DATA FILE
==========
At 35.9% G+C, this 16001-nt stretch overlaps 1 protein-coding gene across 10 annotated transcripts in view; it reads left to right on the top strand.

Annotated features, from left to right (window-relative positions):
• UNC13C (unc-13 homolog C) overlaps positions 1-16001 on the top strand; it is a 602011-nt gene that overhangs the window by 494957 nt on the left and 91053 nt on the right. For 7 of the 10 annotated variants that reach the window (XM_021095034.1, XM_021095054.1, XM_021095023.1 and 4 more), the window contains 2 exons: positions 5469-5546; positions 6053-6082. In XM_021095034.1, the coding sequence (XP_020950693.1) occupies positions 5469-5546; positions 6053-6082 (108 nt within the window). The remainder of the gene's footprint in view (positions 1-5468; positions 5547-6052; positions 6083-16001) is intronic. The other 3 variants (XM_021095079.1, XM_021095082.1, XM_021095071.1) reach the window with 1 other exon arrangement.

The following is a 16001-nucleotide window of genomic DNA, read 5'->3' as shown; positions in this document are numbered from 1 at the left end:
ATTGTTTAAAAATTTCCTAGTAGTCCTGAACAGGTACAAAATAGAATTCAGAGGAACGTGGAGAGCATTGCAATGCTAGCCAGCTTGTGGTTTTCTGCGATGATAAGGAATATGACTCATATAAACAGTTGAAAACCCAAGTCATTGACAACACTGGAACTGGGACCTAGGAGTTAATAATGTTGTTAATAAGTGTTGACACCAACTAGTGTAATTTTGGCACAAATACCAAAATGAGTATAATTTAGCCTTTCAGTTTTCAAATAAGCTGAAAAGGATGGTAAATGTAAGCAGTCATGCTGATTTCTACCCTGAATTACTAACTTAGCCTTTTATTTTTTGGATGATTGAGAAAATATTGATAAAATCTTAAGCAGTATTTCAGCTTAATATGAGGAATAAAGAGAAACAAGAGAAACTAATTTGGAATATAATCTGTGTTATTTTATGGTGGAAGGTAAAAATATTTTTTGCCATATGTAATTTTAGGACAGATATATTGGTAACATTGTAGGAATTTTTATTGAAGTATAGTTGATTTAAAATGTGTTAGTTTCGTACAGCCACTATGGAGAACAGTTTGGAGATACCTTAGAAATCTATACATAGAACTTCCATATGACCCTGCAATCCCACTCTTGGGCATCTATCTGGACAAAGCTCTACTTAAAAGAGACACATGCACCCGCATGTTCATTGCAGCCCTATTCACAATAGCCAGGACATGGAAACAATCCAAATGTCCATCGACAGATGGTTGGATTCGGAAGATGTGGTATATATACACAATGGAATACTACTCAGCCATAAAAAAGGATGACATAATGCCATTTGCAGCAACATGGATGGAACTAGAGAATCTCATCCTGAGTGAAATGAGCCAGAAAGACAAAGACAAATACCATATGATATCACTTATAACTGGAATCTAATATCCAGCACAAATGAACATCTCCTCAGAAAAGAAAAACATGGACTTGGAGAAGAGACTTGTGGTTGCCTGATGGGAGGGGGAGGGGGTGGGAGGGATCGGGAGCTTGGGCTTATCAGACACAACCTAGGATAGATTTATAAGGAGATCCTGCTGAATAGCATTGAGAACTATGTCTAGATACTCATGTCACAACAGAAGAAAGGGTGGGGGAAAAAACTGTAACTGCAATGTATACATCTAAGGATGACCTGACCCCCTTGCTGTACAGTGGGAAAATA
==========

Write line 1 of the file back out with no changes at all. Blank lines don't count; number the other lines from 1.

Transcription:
At 35.9% G+C, this 16001-nt stretch overlaps 1 protein-coding gene across 10 annotated transcripts in view; it reads left to right on the top strand.